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January marked the fourth consecutive monthly rise, with a 1.3% uplift on December, the UK’s biggest mortgage lender said, with the average home costing £291,000, £3,900 more than in December.

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Kim Kinnaird, the director at Halifax Mortgages, said: “The recent reduction of mortgage rates from lenders as competition picks up, alongside fading inflationary pressures and a still-resilient labour market has contributed to increased confidence among buyers and sellers.

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Source: The Guardian

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UK house market sees ‘respite’ as mortgage rates ease

The UK’s beleaguered housing market enjoyed some “respite” as buyer activity picked up amid easing mortgage rates, according to an influential property professionals survey found.

Housing professionals said there had been a gradual improvement in market sentiment, influenced by the recent easing of mortgage interest rates, according to the December 2023 report from the Royal Institution of Chartered Surveyors (Rics).

Newly agreed sales figures also suggest a less negative market and short-term sales expectations have also risen with the year ahead and expectations are the most positive they have been since January 2022. The average time to complete a sale is also decreasing, now averaging 18 weeks, down from 20 weeks in September.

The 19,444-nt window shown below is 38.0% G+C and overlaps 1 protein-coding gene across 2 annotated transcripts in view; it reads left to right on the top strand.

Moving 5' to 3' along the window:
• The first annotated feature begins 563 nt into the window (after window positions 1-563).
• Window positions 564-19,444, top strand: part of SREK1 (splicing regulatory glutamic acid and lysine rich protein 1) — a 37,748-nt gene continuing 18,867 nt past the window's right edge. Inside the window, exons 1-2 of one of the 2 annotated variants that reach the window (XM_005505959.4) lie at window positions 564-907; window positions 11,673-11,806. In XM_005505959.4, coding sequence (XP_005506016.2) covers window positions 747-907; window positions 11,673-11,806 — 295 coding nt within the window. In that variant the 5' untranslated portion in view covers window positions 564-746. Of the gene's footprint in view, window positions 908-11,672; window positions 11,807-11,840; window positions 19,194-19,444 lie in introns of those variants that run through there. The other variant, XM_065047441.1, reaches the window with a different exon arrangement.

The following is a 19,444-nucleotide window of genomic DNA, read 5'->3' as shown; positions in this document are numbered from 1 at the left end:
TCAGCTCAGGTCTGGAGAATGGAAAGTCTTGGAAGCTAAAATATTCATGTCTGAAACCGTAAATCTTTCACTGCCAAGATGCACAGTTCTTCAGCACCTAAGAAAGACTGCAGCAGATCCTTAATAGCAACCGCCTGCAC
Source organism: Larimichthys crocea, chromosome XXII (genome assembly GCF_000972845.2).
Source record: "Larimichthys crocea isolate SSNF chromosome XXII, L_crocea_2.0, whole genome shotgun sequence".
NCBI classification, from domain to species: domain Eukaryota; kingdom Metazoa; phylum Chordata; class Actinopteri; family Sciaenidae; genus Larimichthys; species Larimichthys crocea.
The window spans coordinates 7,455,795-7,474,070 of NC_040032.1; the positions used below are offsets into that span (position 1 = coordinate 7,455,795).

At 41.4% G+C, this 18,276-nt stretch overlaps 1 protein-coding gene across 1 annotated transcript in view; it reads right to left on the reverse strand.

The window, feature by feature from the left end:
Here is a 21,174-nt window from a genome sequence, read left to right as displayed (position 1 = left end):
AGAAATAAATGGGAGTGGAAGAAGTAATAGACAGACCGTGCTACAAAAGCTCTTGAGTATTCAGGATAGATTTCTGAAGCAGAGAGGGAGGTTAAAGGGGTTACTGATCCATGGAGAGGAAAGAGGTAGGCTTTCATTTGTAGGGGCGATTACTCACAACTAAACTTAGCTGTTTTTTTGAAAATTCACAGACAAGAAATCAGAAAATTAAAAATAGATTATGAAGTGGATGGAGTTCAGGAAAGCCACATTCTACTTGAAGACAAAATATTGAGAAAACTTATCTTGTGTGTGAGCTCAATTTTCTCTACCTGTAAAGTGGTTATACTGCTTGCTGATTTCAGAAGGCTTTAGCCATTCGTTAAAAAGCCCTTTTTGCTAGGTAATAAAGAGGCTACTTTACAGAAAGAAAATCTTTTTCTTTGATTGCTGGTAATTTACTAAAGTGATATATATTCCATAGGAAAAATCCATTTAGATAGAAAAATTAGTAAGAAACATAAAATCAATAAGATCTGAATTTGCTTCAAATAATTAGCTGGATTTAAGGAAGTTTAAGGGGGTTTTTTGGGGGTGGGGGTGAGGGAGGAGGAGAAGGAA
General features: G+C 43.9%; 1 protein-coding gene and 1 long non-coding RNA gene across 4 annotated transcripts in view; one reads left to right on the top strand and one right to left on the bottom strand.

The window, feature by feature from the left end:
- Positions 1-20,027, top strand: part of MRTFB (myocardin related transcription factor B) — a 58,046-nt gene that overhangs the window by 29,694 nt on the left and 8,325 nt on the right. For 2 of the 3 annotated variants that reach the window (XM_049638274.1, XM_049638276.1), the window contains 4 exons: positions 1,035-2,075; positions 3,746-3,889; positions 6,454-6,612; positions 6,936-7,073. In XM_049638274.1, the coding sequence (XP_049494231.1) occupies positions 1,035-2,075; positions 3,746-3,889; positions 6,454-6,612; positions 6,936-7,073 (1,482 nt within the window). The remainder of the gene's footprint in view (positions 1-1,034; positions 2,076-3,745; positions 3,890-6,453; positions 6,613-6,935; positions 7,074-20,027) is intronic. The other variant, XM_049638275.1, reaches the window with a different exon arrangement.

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Prices have continued to fall but the rate of decline slowed, Rics said. It forecast prices will continue to creep downwards, before stabilising by the end of the year. Professionals predicted a solid recovery in home sales volumes emerging in 2024.

New data from the Office for National Statistics published this week showed prices were down by 2.1 per cent on the year, which is the biggest drop since June 2011.

The latest feedback on house price expectations remains varied across the UK. House prices in Scotland are expected to rise in first three months of this year – the first-time that Scottish respondents’ three-month expectations for prices have moved into positive since May 2022.

This coincides with an overall improvement in sentiment within the Scottish residential market, according to respondents, which appears to be linked to the trend towards lowered mortgage rates.

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Together with Northern Ireland and north-west England, Scotland is one of the only areas of the UK where respondents expect prices to move higher over the course of 2024.

Tenants are likely to face rises of over 4 per cent over the next year as supply of rented accomodation continues to be constricted. The Rics professionals believe rental growth will average 5 per cent a year over the next five years.

Tarrant Parsons, Rics senior economist, said: “With 2023 proving to be a particularly challenging year for the UK housing market, it appears recent weeks have seen a little bit of respite emerge.

“Supported by an easing in mortgage interest rates of late, buyer demand has now stabilised, and this is expected to translate into a slight recovery in residential sales volumes over the coming months.

By David Connett

Source: i News

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UK house prices to rise by 3% in 2024

Knight Frank has revised its UK house price forecasts as inflation is falling faster than expected, with the company now suggesting that house prices will rise by 3% in 2024.

This compares to a decline of 4% which was predicted in October.

Knight Frank also expects cumulative growth of 20.5% in the five years to 2028.